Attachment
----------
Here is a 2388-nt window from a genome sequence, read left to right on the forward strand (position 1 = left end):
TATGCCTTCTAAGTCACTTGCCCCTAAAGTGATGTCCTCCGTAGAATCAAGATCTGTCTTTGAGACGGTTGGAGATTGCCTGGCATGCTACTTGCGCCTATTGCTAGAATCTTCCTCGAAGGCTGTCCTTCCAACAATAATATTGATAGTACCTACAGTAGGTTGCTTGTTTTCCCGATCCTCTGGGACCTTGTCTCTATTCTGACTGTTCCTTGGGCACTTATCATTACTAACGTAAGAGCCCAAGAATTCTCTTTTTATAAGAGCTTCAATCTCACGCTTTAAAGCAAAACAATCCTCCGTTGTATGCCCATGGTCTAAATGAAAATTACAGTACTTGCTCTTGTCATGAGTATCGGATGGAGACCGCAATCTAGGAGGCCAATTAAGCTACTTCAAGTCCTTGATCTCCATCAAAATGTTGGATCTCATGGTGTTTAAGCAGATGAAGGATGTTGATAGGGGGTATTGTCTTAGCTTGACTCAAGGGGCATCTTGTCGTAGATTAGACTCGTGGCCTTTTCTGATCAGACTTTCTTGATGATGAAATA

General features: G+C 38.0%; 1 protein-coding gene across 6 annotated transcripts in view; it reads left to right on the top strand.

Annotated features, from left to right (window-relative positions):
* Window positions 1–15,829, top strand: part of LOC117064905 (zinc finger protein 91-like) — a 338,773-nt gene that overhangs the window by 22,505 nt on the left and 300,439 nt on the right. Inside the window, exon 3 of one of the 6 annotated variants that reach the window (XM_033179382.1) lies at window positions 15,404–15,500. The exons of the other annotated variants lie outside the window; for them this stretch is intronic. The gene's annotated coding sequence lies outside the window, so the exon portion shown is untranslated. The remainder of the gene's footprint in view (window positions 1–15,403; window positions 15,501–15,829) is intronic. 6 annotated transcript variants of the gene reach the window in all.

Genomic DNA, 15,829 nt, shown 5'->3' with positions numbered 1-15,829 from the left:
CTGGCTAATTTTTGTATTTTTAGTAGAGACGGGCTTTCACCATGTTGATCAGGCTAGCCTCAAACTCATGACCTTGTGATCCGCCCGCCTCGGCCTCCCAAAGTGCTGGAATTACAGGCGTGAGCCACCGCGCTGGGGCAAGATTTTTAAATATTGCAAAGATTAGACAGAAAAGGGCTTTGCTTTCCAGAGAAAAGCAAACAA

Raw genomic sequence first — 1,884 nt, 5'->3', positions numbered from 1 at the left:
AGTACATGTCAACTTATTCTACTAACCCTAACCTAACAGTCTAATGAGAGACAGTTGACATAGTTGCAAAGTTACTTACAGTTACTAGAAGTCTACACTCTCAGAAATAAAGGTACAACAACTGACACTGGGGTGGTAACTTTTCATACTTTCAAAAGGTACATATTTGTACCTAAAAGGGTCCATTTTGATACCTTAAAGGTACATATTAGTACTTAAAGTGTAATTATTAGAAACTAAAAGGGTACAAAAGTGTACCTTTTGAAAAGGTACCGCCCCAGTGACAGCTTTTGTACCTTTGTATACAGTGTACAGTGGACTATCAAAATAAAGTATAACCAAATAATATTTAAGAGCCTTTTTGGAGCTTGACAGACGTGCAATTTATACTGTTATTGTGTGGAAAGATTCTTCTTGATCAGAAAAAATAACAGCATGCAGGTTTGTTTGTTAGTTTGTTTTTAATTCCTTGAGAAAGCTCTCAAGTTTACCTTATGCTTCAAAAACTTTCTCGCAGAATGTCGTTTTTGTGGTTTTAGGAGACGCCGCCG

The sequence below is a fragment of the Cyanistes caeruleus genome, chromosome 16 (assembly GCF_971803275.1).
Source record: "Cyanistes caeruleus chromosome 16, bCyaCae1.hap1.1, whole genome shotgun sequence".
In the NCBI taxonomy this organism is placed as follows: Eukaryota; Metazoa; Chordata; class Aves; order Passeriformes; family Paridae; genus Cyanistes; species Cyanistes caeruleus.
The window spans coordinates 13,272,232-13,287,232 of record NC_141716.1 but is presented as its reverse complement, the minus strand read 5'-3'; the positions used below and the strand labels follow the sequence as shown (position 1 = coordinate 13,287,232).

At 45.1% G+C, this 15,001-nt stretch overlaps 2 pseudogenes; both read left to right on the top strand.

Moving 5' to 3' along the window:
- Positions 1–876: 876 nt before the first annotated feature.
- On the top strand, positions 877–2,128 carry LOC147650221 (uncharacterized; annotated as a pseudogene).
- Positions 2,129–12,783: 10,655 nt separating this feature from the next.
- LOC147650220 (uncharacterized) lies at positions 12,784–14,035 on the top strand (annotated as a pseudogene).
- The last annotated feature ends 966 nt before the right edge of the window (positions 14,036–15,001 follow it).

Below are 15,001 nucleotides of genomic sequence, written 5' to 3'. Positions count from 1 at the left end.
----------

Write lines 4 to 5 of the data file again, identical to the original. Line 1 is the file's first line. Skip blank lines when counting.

Annotated features, from left to right (window-relative positions):
* Window positions 1–15,829, top strand: part of LOC117064905 (zinc finger protein 91-like) — a 338,773-nt gene that overhangs the window by 22,505 nt on the left and 300,439 nt on the right. Inside the window, exon 3 of one of the 6 annotated variants that reach the window (XM_033179382.1) lies at window positions 15,404–15,500. The exons of the other annotated variants lie outside the window; for them this stretch is intronic. The gene's annotated coding sequence lies outside the window, so the exon portion shown is untranslated. The remainder of the gene's footprint in view (window positions 1–15,403; window positions 15,501–15,829) is intronic. 6 annotated transcript variants of the gene reach the window in all.